The conditioned submucosal tissue can be packaged and stored to maintain the conditioned state of the tissue. In one embodiment in accordance with the present invention, the conditioned submucosa is part of an article of manufacture that comprises submucosa and a support, wherein the support maintains the submucosa in a conditioned state. The conditioned submucosa and support can be enclosed within a container and sterilized to maintain the sterility of the submucosa. Alternatively, the conditioned submucosa and the support can be sterilized before enclosing the material within the container, and optionally exposed to a second round of sterilization after sealing the container. In one embodiment the conditioned submucosa is intestinal submucosa, and more particularly, comprises the tunica submucosa delaminated from both the tunica muscularis and at least the luminal portions of the tunica mucosa.

Accordingly, a package for storing graft material ready for use in a surgical procedure comprises, sterile submucosal tissue of a warm-blooded vertebrate, a support, and a sealed container. In this embodiment, the submucosal tissue is conditioned by stretching the submucosal tissue from a first length to a second length that is longer than the first length, the support maintains the tissue at its stretched second length, and the sealed container encloses and maintains the sterility of the submucosal tissue and the support. In one embodiment the submucosal tissue is stretched/conditioned to have a strain of less than 30%, and in another embodiment the tissue is stretched/conditioned to have a strain of no more than 20%.

The submucosal tissue can be conditioned before it is wrapped onto a spool, block or frame or it can be conditioned while, or as, the tissue is wrapped onto the spool, block or frame. In one embodiment, the submucosal tissue is conditioned while it is wrapped onto the spool, block or frame by fixing the end of a strip/sheet of conditioned submucosal tissue onto the spool, block or frame and wrapping the submucosal tissue onto the spool, block or frame under tension. The second end of the submucosal tissue is then immobilized to maintain the preconditioned length of the wrapped submucosal tissue.

For example, intestinal submucosa that has been delaminated from the tunica muscularis and at least the luminal portions of the tunica mucosa can be fed between a series of paired rollers, the free end attached to a spool (or other rotatable object) and rolled onto the spool. In one embodiment at least two sets of the paired rollers rotate at different speeds relative to one another, to place tension on the tissue located between the two rollers. The intestinal submucosa is thus stretched to a length greater than the original length of the delaminated intestinal submucosa and is immediately wrapped onto the spool to maintain the stretched condition of the intestinal submucosa. By varying the relative speed of the paired rollers the intestinal submucosa can be wrapped onto the roller and have a preselected strain.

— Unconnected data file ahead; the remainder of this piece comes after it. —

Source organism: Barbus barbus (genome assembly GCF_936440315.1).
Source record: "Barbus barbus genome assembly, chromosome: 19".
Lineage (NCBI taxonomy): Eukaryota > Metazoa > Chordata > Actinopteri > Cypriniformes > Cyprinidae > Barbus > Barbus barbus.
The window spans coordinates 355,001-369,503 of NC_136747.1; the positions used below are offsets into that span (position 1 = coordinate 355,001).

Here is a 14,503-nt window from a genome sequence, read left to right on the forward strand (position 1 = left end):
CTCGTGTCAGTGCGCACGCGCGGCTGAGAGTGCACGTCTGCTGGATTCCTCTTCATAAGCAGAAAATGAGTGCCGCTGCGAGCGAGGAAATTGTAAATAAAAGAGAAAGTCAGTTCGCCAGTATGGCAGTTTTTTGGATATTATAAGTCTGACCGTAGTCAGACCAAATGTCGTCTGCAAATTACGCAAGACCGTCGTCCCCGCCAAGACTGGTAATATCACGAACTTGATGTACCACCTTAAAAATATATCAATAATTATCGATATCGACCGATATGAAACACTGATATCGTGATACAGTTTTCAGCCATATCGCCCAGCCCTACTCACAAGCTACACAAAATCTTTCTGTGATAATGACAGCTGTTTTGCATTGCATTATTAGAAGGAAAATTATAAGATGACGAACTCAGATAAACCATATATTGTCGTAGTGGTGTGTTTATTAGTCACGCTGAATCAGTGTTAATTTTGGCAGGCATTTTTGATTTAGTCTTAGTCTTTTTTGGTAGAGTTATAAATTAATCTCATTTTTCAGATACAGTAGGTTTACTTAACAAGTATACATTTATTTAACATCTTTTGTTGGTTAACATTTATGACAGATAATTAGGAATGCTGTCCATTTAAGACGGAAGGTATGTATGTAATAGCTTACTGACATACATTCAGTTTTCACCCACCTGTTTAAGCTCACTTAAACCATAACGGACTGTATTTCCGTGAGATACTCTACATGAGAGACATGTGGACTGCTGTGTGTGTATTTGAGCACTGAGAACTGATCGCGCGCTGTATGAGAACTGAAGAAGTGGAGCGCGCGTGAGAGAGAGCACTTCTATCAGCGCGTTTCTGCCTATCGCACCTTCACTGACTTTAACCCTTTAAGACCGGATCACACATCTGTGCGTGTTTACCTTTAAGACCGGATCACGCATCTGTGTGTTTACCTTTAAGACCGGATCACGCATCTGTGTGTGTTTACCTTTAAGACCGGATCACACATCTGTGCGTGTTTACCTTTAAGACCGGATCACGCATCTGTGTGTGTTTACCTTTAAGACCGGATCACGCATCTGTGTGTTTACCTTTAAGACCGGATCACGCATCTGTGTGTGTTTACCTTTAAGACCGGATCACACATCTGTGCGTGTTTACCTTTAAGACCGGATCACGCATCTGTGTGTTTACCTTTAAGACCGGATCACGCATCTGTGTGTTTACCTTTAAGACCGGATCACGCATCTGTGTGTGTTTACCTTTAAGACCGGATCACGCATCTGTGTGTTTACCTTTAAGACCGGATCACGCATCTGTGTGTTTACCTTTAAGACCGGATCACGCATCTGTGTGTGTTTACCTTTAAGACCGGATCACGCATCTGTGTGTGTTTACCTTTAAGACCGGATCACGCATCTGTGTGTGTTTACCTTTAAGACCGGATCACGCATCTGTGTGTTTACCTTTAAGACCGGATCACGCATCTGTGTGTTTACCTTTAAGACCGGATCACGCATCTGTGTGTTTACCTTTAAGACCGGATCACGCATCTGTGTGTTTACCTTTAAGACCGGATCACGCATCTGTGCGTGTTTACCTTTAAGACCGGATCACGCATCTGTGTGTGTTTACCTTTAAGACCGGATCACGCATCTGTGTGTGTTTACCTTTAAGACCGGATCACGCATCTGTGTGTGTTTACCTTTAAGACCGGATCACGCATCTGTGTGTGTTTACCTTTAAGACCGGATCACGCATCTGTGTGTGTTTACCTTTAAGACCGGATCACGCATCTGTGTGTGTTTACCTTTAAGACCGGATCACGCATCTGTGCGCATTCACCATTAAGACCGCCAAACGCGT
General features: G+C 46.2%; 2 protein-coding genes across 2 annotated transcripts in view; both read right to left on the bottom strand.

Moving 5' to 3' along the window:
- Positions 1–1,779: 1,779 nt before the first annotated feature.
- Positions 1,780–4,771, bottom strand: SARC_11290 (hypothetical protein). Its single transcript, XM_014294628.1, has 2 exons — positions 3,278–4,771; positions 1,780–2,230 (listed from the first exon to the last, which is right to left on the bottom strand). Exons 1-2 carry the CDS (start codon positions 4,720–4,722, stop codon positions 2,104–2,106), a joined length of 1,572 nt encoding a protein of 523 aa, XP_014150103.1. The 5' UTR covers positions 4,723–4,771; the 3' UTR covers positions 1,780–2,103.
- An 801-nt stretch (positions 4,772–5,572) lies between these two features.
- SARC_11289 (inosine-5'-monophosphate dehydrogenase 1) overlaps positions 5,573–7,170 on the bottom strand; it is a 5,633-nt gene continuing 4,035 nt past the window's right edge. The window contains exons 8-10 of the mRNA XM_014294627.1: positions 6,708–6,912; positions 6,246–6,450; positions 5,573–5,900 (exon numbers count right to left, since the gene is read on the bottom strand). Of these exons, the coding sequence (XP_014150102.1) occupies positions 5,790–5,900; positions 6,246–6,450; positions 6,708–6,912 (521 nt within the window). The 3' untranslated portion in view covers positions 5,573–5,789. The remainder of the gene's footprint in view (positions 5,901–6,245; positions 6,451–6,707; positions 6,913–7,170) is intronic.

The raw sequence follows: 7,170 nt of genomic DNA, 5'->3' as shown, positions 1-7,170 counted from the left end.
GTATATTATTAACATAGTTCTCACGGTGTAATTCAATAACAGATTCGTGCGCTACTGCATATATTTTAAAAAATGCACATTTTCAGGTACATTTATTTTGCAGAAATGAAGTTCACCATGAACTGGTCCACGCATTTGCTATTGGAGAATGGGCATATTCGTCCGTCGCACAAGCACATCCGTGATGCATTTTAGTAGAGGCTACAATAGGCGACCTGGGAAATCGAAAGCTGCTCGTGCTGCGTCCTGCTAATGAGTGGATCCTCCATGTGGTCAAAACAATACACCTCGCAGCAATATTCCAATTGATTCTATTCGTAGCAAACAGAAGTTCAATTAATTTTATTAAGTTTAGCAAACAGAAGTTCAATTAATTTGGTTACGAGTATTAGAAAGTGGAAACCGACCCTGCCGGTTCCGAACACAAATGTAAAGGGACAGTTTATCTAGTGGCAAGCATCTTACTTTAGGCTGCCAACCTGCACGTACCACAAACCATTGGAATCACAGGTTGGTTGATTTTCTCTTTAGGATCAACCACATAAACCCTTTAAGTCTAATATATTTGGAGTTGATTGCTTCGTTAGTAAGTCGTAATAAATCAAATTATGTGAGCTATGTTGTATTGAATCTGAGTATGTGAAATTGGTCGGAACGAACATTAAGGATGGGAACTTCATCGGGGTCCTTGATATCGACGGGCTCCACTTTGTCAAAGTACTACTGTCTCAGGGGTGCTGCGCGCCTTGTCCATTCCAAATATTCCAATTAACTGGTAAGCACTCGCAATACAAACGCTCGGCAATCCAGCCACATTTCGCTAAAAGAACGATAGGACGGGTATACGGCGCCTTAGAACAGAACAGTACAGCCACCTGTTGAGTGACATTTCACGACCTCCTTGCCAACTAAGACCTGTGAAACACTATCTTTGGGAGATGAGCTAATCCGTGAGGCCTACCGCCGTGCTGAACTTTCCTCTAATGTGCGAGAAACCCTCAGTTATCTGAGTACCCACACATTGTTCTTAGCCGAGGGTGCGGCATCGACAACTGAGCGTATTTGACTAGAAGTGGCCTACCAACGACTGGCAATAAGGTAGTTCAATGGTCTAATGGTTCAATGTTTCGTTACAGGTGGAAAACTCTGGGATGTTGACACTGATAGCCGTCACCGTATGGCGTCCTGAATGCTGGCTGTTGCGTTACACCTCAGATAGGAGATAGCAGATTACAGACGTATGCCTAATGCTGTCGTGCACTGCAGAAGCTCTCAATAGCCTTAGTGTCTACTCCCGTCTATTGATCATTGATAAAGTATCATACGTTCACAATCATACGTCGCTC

Alternatively the conditioned intestinal submucosa can be held on a rigid frame to maintain the submucosa in its conditioned state. In one embodiment, the frame has opposite sides that are held in fixed position relative to one another, and the opposite sides are each provided with immobilizing means for immobilizing said submucosal tissue. The immobilizing means can be selected from clamps, sutures, staples, pins, glues or other tissue immobilizing techniques known to those skilled in the art. Preferably the frame is adjustable to several locked positions that vary the distance between the opposite sides to allow for various lengths of submucosa to be held within the frame and under tension.

Intestinal submucosa exhibits similar viscoelastic properties in all directions, i.e. the material can be stretched in any dimension to reduce the strain of the material. The material does not immediately return to its original size; it remains in a "stretched" condition. Accordingly, the delaminated intestinal submucosa can be stretched in a first dimension along a first axis and then stretched in a second dimension along a second axis wherein the first and second axis are not parallel to one another. In one embodiment the delaminated submucosa is stretched in a first dimension along a first axis and then stretched in a second dimension along a second axis, wherein the first axis and second axis are perpendicular to one another, to produce a graft construct that has a width and length longer than the original delaminated tissue.